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The criterion is that at most one empty object is allowed and each object can be repeated only once.

Here's my attempt so far.

Suppose that n = 3, k = 3. Let 0 denote as an empty object.

Some possible examples:

011 101 110 112
012 102 120 113
013 103 130 121
... ... ... ...
033 303 330 332

So, I create a "pool" of { 0, 1, 1, 2, 2, 3, 3 }. Three objects will be selected from the pool, by using a permutation of logical vector (ex. a logical vector { 0, 1, 0, 0, 0, 1, 1 } chooses 1, 3, 3 from the pool)

Then all the permutations of the three selected objects are added to the set.

However... there will be some repetition, since { 0, 1, 0, 0, 0, 1, 1 } is considered equivalent to { 0, 0, 1, 0, 0, 1, 1, } as both will choose 1, 3, 3 from the pool.

This code becomes pretty computationally expensive for higher n and k, such as when n = 8 and k = 6. Is there a more effective way to do this?

My C++ code:

set< vector<int> > generate_kperms ( int n, int k )
{

  set< vector<int> > kperms;

  // create vector of integers { 0, 1, 1, 2, 2, ..., n, n }
  vector<int> pool( 2*n + 1 );
  pool[0] = 0;
  for ( int i = 1; i <= n; ++i )
    pool[2*i-1] = pool[2*i] = i;

  // create logical vector with k true values, to be permuted
  vector<bool> logical( pool.size() );
  fill( logical.end()-k, logical.end(), true );

  do {
    vector<int> kperm( k );
    vector<int>::iterator itr = kperm.begin();
    for ( int idx = 0; idx < (int) pool.size(); ++idx ) {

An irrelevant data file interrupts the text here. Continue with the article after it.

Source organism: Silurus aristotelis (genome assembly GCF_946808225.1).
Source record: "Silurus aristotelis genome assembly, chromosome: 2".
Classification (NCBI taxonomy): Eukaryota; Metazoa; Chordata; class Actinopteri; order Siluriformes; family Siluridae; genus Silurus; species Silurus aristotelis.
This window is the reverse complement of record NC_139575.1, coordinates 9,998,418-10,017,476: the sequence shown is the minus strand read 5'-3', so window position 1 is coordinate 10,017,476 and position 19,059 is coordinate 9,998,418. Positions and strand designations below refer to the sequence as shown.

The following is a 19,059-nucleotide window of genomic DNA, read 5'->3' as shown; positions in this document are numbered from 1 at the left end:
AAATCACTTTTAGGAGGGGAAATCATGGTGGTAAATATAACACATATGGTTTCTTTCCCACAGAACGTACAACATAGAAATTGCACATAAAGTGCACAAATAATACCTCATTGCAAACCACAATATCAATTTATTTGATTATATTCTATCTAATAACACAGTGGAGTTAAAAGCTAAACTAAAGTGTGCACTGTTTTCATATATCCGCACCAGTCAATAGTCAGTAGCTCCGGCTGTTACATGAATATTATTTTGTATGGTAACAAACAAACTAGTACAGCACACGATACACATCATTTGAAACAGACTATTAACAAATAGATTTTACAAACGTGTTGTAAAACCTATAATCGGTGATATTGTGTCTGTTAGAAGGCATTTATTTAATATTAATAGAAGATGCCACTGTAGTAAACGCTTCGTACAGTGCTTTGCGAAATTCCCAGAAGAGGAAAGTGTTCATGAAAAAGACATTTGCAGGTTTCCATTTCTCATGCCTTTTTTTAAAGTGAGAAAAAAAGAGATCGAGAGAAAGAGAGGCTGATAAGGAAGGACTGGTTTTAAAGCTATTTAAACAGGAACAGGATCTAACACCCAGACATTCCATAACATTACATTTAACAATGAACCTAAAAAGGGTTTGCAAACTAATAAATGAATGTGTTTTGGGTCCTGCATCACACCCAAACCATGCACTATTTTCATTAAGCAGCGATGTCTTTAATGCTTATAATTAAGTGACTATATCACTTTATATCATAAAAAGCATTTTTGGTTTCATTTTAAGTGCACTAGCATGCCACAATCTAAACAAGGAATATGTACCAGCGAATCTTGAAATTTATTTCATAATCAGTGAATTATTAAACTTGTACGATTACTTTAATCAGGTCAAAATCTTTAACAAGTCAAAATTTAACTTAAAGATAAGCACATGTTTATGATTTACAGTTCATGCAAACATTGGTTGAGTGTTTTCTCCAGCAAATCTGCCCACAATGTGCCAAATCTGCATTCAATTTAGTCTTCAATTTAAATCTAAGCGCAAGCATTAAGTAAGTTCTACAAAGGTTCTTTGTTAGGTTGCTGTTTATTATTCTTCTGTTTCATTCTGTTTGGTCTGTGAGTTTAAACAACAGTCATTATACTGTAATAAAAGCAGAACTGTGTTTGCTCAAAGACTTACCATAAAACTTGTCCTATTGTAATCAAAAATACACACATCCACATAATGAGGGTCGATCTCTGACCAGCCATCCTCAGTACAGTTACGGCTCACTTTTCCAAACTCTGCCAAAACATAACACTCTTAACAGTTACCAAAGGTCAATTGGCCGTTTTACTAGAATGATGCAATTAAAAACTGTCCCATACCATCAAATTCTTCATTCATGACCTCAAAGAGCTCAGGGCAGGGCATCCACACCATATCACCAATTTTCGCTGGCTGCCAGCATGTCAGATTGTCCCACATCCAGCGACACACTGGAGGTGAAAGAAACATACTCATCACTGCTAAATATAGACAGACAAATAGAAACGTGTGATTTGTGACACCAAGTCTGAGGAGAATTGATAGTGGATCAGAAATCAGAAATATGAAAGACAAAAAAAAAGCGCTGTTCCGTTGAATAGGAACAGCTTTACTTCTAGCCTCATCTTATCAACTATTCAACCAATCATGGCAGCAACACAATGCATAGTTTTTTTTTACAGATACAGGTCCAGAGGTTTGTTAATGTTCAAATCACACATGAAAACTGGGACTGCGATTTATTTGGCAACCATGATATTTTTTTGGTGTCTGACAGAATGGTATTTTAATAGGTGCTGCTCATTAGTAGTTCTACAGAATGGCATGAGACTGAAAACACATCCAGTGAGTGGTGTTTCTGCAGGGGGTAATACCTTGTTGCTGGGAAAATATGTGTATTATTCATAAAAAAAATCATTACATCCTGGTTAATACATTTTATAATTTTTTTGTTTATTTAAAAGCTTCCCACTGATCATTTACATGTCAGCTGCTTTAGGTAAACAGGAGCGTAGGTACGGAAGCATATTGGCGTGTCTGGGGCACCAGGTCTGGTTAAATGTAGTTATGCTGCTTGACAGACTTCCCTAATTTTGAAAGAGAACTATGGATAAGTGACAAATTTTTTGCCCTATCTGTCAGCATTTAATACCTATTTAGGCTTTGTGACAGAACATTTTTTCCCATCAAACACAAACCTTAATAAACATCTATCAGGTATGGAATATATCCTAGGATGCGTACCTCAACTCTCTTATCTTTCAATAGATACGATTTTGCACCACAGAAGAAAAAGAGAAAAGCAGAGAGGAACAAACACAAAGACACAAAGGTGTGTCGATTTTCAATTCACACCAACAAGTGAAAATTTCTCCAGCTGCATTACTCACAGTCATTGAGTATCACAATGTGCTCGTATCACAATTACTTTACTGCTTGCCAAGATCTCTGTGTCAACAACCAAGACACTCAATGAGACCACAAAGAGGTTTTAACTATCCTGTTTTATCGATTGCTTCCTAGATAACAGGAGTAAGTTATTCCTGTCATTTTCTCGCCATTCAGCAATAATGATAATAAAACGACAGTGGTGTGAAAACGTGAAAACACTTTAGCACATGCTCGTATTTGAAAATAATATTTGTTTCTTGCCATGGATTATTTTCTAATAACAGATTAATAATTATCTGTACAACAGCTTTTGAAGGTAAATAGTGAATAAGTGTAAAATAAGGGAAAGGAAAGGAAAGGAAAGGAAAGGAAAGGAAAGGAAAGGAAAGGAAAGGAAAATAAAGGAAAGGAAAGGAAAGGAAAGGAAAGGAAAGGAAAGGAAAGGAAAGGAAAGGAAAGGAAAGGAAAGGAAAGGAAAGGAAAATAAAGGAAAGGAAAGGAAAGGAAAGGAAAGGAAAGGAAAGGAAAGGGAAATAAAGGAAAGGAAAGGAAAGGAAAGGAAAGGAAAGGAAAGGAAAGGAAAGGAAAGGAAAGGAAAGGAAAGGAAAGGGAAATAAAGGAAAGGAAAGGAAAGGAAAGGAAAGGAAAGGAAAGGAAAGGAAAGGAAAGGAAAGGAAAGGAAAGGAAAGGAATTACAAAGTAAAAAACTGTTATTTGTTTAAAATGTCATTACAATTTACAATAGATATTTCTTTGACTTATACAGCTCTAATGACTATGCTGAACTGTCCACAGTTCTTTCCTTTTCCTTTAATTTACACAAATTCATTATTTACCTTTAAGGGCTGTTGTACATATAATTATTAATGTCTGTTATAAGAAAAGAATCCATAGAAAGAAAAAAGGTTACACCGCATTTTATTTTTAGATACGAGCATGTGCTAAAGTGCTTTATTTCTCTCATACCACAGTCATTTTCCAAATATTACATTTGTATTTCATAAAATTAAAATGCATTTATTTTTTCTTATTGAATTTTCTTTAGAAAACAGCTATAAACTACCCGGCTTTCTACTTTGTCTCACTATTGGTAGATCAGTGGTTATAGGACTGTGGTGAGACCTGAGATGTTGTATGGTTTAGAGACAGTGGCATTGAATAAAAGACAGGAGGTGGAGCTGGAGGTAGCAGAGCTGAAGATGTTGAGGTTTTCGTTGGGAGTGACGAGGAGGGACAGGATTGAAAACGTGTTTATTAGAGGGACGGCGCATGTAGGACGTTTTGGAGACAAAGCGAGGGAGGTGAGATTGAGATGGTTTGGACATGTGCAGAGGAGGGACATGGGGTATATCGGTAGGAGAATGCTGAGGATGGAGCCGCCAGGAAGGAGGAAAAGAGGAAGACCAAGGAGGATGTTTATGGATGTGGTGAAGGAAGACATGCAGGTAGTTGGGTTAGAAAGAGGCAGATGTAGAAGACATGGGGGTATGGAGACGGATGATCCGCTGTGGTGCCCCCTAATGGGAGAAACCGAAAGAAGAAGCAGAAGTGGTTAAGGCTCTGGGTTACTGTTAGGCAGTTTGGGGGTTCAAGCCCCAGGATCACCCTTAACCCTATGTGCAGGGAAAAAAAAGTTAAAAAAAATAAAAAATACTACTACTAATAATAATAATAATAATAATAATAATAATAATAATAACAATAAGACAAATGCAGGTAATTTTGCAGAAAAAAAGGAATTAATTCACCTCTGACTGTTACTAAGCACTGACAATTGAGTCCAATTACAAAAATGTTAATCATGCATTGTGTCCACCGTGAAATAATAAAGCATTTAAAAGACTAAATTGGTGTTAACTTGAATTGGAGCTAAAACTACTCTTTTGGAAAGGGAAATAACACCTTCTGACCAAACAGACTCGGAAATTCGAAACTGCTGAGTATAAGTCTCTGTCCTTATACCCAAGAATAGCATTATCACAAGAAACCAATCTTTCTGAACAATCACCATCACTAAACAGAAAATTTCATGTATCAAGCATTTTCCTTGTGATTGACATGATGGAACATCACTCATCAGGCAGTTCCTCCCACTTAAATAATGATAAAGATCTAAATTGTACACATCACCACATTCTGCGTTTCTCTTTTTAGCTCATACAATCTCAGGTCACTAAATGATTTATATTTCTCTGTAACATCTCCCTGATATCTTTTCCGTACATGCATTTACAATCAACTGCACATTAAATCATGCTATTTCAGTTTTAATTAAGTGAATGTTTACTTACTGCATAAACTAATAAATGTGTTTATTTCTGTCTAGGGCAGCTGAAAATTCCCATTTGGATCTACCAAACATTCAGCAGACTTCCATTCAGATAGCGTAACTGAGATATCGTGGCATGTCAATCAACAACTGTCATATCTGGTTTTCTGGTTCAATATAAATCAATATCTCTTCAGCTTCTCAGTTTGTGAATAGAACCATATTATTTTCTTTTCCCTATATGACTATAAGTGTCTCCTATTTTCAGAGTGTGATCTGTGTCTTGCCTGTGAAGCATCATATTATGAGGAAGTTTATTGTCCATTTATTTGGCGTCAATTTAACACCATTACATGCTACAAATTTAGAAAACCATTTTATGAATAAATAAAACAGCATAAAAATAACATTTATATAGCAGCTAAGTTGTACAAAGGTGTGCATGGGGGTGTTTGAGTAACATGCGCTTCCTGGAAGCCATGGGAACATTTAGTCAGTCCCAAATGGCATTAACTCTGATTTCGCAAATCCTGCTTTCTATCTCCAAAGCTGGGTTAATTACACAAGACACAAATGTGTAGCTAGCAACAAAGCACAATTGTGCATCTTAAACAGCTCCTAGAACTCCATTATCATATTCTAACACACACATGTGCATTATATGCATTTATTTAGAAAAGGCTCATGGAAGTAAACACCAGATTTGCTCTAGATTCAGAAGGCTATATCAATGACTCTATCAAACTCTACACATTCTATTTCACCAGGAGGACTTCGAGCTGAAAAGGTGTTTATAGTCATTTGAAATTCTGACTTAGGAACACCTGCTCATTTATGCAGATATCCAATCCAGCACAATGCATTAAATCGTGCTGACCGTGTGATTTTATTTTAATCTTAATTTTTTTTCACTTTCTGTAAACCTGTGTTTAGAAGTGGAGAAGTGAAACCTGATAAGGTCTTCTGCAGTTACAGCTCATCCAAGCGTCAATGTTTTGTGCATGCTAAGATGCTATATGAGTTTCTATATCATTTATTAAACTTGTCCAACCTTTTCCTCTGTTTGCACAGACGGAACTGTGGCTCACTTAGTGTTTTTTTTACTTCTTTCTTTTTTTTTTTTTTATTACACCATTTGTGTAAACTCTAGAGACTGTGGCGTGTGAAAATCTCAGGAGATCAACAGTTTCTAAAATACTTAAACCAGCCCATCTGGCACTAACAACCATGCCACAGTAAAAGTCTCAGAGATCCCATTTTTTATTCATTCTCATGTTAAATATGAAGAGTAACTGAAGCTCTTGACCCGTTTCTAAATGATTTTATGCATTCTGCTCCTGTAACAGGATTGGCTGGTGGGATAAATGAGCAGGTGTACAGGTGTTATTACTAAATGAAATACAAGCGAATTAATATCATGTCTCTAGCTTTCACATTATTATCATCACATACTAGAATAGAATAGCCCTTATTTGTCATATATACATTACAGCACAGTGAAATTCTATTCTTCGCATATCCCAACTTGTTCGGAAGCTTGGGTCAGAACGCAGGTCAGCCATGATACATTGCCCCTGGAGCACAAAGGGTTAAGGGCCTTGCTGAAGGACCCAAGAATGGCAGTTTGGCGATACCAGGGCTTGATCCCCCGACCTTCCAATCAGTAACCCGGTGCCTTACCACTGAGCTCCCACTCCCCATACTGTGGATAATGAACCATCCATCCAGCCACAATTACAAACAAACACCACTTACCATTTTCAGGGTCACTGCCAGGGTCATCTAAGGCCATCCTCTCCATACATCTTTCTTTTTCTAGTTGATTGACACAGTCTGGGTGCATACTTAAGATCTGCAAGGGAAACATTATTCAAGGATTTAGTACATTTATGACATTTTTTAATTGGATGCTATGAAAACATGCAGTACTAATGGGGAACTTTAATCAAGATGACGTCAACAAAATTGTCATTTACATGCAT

if ( logical[idx] )
        *(itr++) = pool[idx];
    }
    do {
      kperms.insert( kperm );
    } while ( next_permutation ( kperm.begin(), kperm.end() ) );
  } while ( next_permutation( logical.begin(), logical.end() ) );

  return kperms;

}       /* -----  end of function generate_kperms  ----- */

1 Answer 1

2

Observe that if you generate all permutations of pool, then the length-k prefixes are almost what you want, just with a large number of consecutive duplicates. An easy but decent way to generate all of the k-permutations is to skip the duplicates by sorting the n - k suffix to be descending before calling next_permutation. To wit,

#include <iostream>
#include <set>
#include <vector>

using std::cout;
using std::greater;
using std::sort;
using std::vector;

vector<vector<int>> generate_kperms(int n, int k) {
  vector<vector<int>> kperms;
  vector<int> pool(2 * n + 1);
  pool[0] = 0;
  for (int i = 1; i <= n; ++i) {
    pool[2 * i - 1] = pool[2 * i] = i;
  }
  do {
    kperms.push_back(vector<int>(pool.begin(), pool.begin() + k));
    sort(pool.begin() + k, pool.end(), greater<int>());
  } while (next_permutation(pool.begin(), pool.end()));
  return kperms;
}

int main() {
  for (const vector<int> &kperm : generate_kperms(8, 6)) {
    for (int x : kperm) {
      cout << x << ' ';
    }
    cout << '\n';
  }
}

You might be able to get more speed by implementing your own version of next_permutation that treats the n - k suffix as reverse sorted, but I can't seem to find it in Knuth 4A right now.

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